In this issue of Blood, Scarfò et al describe a novel subset of anaplastic lymphoma kinase (ALK)-negative anaplastic large-cell lymphoma (ALCL) associated with aberrant expression of ERBB4 transcripts and potential clinical relevance.1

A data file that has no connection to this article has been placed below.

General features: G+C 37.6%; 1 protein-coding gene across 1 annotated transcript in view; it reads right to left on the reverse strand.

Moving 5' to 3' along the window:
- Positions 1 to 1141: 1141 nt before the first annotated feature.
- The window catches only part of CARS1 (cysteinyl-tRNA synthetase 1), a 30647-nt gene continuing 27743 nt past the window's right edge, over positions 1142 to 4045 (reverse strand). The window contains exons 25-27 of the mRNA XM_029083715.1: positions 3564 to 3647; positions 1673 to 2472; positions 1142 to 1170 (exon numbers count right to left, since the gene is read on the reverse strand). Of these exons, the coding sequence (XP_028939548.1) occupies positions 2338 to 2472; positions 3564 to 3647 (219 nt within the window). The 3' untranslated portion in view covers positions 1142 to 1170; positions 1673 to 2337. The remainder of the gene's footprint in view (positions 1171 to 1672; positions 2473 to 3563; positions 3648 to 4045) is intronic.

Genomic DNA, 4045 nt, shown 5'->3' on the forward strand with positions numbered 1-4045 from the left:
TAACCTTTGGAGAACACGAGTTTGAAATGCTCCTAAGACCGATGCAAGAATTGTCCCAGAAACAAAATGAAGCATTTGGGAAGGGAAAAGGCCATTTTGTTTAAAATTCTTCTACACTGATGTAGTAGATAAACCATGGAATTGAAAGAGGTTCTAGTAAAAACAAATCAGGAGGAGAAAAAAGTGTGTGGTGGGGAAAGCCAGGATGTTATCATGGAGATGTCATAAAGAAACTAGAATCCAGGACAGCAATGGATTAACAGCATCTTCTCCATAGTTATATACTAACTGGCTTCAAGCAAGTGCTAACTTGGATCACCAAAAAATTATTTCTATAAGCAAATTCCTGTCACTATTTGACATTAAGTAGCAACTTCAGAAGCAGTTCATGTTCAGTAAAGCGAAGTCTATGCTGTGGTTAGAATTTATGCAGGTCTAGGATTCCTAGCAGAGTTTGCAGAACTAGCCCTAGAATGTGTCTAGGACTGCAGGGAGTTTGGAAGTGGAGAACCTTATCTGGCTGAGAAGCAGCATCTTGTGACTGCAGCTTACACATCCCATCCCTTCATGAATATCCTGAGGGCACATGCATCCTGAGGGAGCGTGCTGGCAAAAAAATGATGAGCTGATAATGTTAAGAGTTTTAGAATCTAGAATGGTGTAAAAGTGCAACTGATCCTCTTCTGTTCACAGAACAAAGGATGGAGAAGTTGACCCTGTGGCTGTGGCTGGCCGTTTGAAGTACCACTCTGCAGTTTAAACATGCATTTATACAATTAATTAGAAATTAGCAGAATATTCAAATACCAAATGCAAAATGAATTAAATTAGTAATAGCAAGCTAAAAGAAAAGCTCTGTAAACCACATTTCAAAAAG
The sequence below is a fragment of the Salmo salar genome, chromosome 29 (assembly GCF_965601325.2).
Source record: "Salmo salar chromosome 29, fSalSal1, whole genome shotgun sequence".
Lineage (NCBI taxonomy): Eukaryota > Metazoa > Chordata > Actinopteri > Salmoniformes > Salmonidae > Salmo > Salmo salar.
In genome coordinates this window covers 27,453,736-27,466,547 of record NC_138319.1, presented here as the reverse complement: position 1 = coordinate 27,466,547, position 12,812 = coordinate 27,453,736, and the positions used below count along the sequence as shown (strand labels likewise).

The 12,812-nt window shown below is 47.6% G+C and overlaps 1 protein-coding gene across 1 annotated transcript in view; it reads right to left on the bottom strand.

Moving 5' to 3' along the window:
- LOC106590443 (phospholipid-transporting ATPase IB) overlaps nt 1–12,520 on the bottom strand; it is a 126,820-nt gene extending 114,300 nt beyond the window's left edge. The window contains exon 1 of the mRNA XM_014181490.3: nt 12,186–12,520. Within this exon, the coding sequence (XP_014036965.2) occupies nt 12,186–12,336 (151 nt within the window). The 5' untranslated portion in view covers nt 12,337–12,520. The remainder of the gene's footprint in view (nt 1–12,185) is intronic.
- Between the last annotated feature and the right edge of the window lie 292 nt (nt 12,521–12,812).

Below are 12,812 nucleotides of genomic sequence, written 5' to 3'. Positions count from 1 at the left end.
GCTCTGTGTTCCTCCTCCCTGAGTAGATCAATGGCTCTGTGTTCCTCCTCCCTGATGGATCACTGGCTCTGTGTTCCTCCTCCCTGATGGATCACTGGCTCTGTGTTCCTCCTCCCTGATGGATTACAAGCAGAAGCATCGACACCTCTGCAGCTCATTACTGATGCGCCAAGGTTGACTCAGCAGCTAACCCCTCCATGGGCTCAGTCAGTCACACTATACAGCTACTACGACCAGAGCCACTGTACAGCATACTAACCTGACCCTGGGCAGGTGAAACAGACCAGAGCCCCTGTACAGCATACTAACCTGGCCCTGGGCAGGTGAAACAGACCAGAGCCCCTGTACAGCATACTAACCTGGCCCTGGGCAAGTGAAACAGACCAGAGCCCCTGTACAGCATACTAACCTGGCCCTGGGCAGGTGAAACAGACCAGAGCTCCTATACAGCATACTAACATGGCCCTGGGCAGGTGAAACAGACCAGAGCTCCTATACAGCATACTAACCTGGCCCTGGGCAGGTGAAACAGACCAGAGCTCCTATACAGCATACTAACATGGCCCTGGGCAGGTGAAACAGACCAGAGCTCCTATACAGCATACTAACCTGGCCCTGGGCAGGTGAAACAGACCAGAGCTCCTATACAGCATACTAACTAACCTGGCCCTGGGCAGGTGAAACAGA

ALCLs represent a subset of peripheral T-cell lymphomas (PTCLs) defined by a proliferation of large lymphoid cells, referred to as hallmark cells, with strong expression of CD30. The molecular deciphering of ALCL started in the 1990s, with the discovery of a recurrent t(2;5)(p23;q35) translocation fusing the ALK gene and the nucleophosmin (NPM) gene generating a NPM-ALK fusion protein in a subset of ALCL, and subsequent description of alternative ALK translocations resulting in high ALK kinase activity.2 NPM-ALK triggers proliferation and survival pathways and represents the major oncogenic driver in ALK-positive ALCL. Accordingly, pharmacologic ALK inhibition has shown efficacy in relapsed/refractory ALK-positive ALCL patients.3 Compared with ALK-negative cases, ALK-positive ALCL occurs in younger patients and has a better prognosis.2,3 Consequently, in the last 2008 World Health Organization (WHO) classification, ALK-positive ALCL has been individualized as a distinct disease entity whereas ALK-negative ALCL, defined by a morphology and phenotype similar to ALK-positive ALCL but lacking ALK rearrangement and ALK expression, is listed as a provisional PTCL entity.4 Although ALK-negative ALCL is clearly nonoverlapping with ALK-positive ALCL, conversely, its distinction from other PTCL-expressing CD30 may be more subjective. Importantly, this question is of clinical relevance because the prognosis of ALK-negative ALCL and CD30+ PTCL–not otherwise specified (NOS) differs, but it still remains a matter of debate.3